The authorities in the Central African Republic (CAR) have banned the use of mobile phone text messages.
The move is aimed at helping to restore security after more than a year of deadly ethnic and religious violence.
The ban comes after days of violent demonstrations in the capital, Bangui, and a mass text campaign calling for a general strike.
The protesters want the transitional government that came to power in January to resign.
The CAR conflict began last year as mainly Muslim Seleka rebels, led by Michel Djotodia, seized power in the majority Christian country.
Djotodia resigned as president in January under diplomatic pressure, but a interim government and French and African peacekeepers have failed to stop the violence between Christian and Muslim militia groups.
Mobile phone users in CAR now get a message in French saying “SMS not allowed.”
“On the instruction of the prime minister… in order to contribute to the restoration of security in the country, the use of SMS by all mobile phone subscribers is suspended,” Reuters news agency quotes the telecommunications ministry statement as saying.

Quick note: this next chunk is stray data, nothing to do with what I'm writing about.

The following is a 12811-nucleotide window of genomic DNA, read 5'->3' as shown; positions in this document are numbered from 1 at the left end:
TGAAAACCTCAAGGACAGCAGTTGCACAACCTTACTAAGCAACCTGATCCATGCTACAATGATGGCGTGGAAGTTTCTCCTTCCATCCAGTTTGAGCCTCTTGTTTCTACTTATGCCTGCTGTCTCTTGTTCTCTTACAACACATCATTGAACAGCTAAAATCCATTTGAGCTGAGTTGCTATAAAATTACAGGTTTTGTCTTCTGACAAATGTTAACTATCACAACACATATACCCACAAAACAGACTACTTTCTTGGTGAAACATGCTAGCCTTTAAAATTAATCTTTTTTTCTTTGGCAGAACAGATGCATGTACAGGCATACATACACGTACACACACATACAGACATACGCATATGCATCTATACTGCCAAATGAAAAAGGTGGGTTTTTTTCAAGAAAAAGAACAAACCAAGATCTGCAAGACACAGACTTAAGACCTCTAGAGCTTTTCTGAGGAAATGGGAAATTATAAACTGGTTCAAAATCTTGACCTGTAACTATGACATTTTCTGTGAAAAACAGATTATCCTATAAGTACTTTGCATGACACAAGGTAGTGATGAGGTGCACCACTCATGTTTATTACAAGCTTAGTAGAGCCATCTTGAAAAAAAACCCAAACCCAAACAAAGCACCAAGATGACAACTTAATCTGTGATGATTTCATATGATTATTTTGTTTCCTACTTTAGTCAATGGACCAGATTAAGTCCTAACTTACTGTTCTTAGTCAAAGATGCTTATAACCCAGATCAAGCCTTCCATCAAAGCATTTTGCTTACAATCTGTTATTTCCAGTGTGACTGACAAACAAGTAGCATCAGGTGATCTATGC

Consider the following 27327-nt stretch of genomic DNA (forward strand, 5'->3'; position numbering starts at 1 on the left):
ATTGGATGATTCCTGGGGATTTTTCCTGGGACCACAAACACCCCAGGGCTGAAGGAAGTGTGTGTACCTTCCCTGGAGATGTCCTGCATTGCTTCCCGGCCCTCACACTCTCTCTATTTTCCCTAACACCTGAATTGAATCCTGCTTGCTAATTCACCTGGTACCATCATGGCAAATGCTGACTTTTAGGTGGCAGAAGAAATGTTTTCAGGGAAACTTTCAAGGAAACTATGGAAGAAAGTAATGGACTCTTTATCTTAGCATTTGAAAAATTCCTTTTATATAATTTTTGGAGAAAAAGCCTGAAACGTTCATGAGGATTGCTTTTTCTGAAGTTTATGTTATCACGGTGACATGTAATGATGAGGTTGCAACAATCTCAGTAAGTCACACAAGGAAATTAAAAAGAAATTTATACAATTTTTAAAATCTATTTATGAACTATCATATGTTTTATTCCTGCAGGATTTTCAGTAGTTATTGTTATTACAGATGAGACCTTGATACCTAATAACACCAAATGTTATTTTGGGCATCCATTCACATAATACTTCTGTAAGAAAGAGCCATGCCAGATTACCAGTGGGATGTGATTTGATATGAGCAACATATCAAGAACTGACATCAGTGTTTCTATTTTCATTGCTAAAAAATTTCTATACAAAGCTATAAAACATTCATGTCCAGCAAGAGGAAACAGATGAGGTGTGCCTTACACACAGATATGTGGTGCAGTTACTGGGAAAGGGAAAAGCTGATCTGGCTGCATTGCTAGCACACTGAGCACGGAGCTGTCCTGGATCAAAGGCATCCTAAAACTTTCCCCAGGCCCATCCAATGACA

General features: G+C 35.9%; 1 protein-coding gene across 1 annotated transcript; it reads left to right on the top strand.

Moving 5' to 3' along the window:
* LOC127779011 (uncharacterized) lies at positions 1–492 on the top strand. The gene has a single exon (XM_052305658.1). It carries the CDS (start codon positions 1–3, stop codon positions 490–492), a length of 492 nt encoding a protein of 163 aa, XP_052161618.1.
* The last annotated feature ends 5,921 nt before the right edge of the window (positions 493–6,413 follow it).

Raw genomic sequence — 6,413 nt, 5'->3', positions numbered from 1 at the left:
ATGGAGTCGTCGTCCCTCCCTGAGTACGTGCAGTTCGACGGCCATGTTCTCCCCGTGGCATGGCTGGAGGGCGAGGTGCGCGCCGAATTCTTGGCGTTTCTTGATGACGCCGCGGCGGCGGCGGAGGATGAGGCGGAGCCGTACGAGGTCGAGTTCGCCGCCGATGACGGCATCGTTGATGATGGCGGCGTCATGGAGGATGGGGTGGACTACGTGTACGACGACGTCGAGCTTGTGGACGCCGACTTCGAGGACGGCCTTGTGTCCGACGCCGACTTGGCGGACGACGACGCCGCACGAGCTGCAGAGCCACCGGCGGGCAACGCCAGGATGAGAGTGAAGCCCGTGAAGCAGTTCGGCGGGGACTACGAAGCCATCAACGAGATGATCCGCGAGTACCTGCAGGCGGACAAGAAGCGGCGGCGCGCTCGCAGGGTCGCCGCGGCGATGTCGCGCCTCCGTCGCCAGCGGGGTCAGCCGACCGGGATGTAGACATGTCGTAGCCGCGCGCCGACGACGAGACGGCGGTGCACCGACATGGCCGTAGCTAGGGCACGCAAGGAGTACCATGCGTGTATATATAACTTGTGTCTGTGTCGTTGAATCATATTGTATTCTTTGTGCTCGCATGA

According to the French news website Jeune Afrique, a letter was sent to CAR’s four phone- mobile operators ordering them to suspend their SMS texting service until further notice.
Orange, Moov, Telecel and Azur are the main mobile-phone providers in CAR, Reuters reports.
A source in the government told the AFP news agency that the suspension of text messages might only last “for a few days.”
On Sunday, Prime Minister Andre Nzapayeke appealed for people to return to work in Bangui after several days of protests which paralyzed the capital.
The protests were triggered by a deadly attack on a church last Wednesday by Seleka rebels.
The Burundian contingent of the African Union peacekeeping forces was also targeted in the subsequent demonstrations, as many of the protesters have accused them of permitting attacks on Christians.
The African Union, France and the European Union have about 7,000 troops in the country where about 25 percent of the population has fled their homes.